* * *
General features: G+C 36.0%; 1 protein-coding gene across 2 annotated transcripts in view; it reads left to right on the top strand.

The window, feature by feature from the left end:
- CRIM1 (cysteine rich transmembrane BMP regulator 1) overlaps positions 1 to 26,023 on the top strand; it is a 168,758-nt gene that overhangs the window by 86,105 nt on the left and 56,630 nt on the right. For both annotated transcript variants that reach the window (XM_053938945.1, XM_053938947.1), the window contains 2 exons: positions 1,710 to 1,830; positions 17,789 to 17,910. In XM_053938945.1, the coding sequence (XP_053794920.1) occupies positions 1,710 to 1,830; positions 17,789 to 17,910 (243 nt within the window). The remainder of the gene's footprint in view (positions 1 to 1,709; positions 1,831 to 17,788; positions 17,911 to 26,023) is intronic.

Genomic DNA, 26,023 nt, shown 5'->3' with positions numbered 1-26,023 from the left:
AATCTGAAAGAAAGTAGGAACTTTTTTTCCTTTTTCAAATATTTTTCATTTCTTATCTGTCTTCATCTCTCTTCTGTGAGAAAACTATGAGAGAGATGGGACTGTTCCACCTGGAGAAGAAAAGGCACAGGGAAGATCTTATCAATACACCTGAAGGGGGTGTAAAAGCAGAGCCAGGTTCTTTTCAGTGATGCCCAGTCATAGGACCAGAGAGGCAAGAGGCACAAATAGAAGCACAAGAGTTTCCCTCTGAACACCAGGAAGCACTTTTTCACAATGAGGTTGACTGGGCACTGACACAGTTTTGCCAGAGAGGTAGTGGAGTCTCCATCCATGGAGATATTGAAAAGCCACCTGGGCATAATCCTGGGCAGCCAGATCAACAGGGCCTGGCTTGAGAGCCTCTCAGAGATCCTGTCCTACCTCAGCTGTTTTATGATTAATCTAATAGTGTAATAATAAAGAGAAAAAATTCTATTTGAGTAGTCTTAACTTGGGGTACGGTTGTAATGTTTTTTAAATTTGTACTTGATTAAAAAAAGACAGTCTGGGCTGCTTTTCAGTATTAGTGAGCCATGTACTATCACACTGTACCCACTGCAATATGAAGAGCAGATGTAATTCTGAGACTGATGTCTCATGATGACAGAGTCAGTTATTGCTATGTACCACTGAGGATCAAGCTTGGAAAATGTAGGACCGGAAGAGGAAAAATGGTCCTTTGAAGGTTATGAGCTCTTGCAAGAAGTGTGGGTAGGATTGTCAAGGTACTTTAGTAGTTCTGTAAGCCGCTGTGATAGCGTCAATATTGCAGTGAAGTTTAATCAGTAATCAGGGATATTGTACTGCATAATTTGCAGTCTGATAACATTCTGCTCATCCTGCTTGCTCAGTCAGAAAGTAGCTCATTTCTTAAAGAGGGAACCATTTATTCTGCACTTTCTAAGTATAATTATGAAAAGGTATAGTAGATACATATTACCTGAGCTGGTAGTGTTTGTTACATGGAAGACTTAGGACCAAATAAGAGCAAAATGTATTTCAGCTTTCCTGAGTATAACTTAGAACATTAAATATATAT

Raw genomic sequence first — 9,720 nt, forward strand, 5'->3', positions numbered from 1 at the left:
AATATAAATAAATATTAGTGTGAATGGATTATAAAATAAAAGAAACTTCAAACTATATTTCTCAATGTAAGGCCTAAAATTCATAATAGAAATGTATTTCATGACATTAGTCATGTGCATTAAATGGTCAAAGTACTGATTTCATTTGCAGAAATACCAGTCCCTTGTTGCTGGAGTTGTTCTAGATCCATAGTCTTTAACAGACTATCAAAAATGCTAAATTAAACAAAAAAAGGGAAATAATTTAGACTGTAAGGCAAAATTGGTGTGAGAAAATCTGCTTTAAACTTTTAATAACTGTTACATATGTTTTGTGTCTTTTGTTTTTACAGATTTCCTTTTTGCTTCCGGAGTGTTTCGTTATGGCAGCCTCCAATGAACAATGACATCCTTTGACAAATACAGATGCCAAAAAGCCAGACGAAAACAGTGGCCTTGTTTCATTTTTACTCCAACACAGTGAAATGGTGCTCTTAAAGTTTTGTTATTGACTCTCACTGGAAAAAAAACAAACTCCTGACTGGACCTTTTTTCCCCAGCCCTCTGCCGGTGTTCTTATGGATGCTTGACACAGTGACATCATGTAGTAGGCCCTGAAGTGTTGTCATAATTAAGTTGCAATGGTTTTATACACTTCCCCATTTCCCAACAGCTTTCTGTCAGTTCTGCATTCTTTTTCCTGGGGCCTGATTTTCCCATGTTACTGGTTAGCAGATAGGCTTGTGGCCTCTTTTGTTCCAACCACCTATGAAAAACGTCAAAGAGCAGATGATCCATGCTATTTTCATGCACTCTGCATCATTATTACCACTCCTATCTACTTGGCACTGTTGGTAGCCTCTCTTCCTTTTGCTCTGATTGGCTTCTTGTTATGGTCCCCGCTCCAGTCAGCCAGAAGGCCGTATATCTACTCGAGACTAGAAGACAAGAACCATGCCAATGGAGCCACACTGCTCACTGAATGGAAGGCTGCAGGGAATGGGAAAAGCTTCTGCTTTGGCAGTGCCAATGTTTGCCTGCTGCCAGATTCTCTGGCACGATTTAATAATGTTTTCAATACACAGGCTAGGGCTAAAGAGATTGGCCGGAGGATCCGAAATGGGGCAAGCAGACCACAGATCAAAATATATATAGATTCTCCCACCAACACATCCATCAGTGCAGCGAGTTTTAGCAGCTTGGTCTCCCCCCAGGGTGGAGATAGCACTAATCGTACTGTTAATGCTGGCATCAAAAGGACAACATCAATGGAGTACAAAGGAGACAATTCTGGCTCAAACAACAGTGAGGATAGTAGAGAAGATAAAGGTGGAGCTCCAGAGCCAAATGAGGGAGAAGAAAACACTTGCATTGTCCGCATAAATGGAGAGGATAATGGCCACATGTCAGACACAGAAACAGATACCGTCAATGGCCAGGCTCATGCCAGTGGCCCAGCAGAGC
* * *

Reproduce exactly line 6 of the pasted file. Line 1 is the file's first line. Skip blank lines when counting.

Raw genomic sequence first — 9,720 nt, forward strand, 5'->3', positions numbered from 1 at the left: